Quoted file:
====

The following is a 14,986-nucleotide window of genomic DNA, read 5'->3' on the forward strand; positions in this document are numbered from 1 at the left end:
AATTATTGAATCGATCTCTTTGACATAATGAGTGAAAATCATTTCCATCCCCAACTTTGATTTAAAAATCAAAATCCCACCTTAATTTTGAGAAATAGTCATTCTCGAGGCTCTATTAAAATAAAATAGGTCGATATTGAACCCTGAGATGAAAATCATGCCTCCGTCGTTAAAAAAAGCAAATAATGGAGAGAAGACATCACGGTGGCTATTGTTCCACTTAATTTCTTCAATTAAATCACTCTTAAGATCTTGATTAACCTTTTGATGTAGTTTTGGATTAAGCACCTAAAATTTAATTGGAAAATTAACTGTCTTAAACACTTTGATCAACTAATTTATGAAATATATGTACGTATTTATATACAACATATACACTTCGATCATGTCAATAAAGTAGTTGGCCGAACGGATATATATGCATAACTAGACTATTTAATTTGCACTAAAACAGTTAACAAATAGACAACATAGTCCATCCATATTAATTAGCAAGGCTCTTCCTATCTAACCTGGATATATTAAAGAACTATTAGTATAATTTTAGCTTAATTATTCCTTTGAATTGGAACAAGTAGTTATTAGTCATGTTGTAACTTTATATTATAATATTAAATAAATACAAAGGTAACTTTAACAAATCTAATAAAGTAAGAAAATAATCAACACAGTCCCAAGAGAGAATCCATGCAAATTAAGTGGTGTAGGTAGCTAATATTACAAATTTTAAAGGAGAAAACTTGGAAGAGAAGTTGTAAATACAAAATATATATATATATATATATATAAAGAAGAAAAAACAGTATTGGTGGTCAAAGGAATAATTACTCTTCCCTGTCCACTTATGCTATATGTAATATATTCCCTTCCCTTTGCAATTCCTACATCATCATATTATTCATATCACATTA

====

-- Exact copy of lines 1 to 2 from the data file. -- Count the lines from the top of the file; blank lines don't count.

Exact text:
The following is a 14,986-nucleotide window of genomic DNA, read 5'->3' on the forward strand; positions in this document are numbered from 1 at the left end:
AATTATTGAATCGATCTCTTTGACATAATGAGTGAAAATCATTTCCATCCCCAACTTTGATTTAAAAATCAAAATCCCACCTTAATTTTGAGAAATAGTCATTCTCGAGGCTCTATTAAAATAAAATAGGTCGATATTGAACCCTGAGATGAAAATCATGCCTCCGTCGTTAAAAAAAGCAAATAATGGAGAGAAGACATCACGGTGGCTATTGTTCCACTTAATTTCTTCAATTAAATCACTCTTAAGATCTTGATTAACCTTTTGATGTAGTTTTGGATTAAGCACCTAAAATTTAATTGGAAAATTAACTGTCTTAAACACTTTGATCAACTAATTTATGAAATATATGTACGTATTTATATACAACATATACACTTCGATCATGTCAATAAAGTAGTTGGCCGAACGGATATATATGCATAACTAGACTATTTAATTTGCACTAAAACAGTTAACAAATAGACAACATAGTCCATCCATATTAATTAGCAAGGCTCTTCCTATCTAACCTGGATATATTAAAGAACTATTAGTATAATTTTAGCTTAATTATTCCTTTGAATTGGAACAAGTAGTTATTAGTCATGTTGTAACTTTATATTATAATATTAAATAAATACAAAGGTAACTTTAACAAATCTAATAAAGTAAGAAAATAATCAACACAGTCCCAAGAGAGAATCCATGCAAATTAAGTGGTGTAGGTAGCTAATATTACAAATTTTAAAGGAGAAAACTTGGAAGAGAAGTTGTAAATACAAAATATATATATATATATATATATAAAGAAGAAAAAACAGTATTGGTGGTCAAAGGAATAATTACTCTTCCCTGTCCACTTATGCTATATGTAATATATTCCCTTCCCTTTGCAATTCCTACATCATCATATTATTCATATCACATTA